Occupational therapists posit that there are seven senses: the five you know, plus vestibular and proprioceptive. The vestibular system, rooted in your inner ear, relates to balance and spatial orientation. Proprioception—a function of muscles, tendons, and joints—relates to the movement and positioning of your body, “knowing where your body is in space,” as Kendra Phillips (née Mendez) ’09, OTD ’19, describes it.
Phillips is a graduate of AIC’s Post-Professional Occupational Therapy Doctorate (OTD) program, established in 2017 to meet an industry demand for doctorally prepared OT professionals. (The Bureau of Labor Statistics projects employment of occupational therapists to increase by 18%—or, to add 23,700 jobs—between 2018 and 2028 as the youngest of the baby boomers age into senior citizenship.) She entered the program in its first year and was one of the four members of its inaugural graduating class.
The low-residency OTD program at AIC was designed for working professionals; most of the coursework consists of distance learning. While in school, Phillips was pregnant with her third child and working full time as a school-based occupational therapist in the Holyoke Public Schools system, her job since 2016.
A determinant in her decision to enroll in AIC’s OTD program was faculty like Tina Champagne, MS, OTR/L; Allison Sullivan, DOT, OTR/L; and Christine Helfrich, PhD, OTR/L, FAOTA. “They’re pretty much famous in the OT world,” Phillips says, “not just in Massachusetts.” Champagne has published two books on sensory modulation; Sullivan’s “Impact of a Fieldwork Experience on Attitudes toward People with Intellectual Disabilities” was published in the American Journal of Occupational Therapy in 2017; and Helfrich publishes prolifically on the topic of mental health.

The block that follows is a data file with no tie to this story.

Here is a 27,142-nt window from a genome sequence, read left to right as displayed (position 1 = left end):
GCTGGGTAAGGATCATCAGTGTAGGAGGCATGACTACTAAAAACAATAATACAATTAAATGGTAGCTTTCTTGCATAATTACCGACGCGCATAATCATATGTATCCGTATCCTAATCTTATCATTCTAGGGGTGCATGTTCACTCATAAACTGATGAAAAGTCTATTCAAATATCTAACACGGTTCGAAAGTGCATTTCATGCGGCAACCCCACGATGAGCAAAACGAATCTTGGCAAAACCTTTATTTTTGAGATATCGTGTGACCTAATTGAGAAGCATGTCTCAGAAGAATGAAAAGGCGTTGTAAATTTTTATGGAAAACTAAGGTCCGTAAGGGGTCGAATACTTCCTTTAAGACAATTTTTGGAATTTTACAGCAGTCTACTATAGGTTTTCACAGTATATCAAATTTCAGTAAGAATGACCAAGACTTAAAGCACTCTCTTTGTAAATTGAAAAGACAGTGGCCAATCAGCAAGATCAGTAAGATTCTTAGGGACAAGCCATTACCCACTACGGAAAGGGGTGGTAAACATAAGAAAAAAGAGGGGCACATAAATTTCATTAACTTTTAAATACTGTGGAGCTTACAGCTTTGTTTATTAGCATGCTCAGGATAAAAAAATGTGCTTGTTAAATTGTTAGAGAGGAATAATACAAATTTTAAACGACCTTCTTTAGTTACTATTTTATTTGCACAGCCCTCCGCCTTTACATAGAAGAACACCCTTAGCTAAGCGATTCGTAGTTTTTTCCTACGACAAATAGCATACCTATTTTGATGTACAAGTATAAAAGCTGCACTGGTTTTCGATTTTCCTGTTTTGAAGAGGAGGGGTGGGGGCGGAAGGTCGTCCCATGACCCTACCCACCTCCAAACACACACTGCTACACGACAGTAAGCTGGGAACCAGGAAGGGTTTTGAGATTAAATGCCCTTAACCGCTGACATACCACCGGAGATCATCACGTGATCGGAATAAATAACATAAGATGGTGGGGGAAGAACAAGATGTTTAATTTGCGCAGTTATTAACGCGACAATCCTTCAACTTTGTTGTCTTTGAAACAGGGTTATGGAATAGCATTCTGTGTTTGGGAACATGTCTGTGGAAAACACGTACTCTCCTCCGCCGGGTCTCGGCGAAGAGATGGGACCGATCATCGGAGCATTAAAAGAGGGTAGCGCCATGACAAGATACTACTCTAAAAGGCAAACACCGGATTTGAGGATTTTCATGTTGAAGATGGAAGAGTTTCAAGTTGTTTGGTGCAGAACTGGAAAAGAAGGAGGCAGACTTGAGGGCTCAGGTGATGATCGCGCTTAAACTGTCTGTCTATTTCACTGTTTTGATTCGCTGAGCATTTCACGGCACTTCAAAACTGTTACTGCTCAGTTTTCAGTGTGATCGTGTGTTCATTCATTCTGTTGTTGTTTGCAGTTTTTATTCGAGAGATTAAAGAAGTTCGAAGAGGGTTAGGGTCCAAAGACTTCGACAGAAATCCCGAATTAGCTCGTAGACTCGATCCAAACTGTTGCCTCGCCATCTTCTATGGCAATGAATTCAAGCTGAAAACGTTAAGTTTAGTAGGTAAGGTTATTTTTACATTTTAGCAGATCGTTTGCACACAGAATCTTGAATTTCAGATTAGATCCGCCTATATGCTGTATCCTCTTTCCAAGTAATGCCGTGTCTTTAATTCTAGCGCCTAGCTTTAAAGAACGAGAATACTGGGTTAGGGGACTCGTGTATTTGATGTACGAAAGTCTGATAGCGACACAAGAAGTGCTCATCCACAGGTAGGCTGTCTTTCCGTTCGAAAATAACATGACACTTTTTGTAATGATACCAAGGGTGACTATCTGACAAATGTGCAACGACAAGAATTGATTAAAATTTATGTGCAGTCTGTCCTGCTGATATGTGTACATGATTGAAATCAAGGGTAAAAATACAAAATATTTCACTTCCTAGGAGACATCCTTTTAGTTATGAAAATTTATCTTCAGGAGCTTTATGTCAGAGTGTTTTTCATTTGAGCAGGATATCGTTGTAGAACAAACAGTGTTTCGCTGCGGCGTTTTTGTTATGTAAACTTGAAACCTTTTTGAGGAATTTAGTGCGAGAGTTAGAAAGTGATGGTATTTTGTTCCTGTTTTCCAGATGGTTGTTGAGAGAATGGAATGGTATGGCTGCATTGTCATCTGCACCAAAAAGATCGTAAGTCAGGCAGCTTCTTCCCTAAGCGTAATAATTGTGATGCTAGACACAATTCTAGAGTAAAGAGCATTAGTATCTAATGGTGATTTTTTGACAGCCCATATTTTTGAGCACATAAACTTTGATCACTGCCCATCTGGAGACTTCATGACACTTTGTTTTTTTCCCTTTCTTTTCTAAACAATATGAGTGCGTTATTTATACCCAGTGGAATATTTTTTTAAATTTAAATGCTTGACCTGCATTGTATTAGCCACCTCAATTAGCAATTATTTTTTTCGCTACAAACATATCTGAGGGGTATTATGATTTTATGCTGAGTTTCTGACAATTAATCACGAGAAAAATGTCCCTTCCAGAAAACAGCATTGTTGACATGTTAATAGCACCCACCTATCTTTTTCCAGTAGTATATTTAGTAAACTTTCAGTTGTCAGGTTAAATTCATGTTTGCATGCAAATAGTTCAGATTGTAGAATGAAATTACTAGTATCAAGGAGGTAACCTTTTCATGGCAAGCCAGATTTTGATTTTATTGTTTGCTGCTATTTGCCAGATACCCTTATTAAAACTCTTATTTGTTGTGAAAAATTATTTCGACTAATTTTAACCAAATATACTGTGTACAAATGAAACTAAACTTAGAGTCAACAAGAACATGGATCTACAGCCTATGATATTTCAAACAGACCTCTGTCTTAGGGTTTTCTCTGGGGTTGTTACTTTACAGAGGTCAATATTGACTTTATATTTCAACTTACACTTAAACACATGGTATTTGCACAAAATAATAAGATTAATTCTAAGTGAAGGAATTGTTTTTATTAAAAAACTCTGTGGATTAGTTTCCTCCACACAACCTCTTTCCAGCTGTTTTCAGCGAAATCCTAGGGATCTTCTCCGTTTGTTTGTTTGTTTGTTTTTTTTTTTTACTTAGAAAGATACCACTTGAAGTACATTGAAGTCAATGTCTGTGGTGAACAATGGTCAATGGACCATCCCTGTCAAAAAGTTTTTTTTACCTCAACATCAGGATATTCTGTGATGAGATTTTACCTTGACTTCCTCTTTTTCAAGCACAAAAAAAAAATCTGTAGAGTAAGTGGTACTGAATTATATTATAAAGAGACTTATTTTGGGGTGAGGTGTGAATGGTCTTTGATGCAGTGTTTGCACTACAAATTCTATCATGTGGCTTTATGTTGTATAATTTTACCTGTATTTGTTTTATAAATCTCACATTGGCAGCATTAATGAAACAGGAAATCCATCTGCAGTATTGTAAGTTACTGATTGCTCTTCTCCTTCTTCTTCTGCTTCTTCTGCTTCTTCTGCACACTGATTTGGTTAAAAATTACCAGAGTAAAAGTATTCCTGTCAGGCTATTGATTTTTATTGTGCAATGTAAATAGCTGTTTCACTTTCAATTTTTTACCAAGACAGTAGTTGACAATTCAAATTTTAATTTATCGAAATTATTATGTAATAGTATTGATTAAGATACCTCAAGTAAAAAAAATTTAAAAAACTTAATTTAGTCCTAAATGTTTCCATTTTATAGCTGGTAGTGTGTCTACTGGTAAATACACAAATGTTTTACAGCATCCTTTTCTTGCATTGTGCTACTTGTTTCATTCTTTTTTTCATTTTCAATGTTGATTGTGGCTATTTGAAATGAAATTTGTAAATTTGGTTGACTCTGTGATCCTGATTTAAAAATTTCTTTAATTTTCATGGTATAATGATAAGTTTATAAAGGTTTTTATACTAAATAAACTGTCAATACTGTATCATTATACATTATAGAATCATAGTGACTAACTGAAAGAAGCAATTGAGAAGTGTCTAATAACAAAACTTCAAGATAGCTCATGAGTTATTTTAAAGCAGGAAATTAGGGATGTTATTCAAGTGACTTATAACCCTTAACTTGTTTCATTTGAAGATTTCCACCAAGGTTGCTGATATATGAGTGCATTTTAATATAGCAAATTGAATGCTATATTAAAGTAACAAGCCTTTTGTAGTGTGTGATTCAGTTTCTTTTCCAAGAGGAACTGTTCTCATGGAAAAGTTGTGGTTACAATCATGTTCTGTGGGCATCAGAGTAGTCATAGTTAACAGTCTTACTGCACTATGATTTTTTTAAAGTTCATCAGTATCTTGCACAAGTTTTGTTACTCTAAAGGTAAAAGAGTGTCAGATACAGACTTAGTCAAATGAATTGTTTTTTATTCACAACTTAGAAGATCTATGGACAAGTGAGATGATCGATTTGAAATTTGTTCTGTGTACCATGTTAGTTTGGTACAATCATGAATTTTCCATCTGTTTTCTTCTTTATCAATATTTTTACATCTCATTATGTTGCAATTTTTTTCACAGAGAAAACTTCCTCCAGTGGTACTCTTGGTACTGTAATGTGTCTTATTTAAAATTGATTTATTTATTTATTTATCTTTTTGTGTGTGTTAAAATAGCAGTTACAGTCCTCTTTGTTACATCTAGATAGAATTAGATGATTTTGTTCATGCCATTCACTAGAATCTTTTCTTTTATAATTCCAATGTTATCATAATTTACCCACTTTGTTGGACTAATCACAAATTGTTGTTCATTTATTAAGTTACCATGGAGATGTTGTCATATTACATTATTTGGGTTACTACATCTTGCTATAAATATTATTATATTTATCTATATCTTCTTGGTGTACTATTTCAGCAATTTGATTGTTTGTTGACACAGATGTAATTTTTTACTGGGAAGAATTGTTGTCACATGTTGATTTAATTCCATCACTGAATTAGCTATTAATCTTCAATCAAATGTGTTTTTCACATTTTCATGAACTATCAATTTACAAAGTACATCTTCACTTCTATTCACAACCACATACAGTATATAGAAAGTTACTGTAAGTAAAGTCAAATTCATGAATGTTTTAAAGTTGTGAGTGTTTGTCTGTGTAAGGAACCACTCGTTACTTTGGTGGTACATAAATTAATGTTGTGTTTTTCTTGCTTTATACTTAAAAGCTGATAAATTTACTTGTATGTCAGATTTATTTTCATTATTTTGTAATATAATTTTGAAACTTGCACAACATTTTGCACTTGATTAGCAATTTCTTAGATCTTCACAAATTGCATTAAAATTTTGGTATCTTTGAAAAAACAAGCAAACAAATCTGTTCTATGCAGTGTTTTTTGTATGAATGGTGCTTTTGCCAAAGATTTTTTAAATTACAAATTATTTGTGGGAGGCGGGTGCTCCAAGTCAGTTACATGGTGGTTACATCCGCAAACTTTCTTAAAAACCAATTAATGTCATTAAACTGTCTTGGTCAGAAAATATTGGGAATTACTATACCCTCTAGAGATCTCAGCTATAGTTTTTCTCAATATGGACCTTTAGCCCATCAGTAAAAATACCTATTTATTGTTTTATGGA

Phillips says the other doctoral programs she considered lacked the theory courses AIC offers, “and that’s a huge component of OT, especially if you’re going to go and teach. I think if you don’t have that, you’re really missing something.” One such course, Occupational Therapy and Legal, Ethical, and Policy Issues, required her and her classmates to individually advocate publicly for or against an OT-centric healthcare bill that they felt especially strong about. Phillips chose H.R. 1757, the Trauma-Informed Care for Children and Families Act of 2017, an amendment to a number of existing laws to, in part, provide trauma-related training for school-based personnel and healthcare providers. She promoted the bill on WTCC, 90.7 FM, Springfield Technical Community College’s radio station.
“Now, that’s something I would never have done before that,” she says. “I really got out of my comfort zone.”
Occupational therapy is ideologically rooted in the late-nineteenth century and the Arts and Crafts Movement, which advocated for working with one’s hands to counteract what its proponents considered to be the dehumanizing effects of industrialization.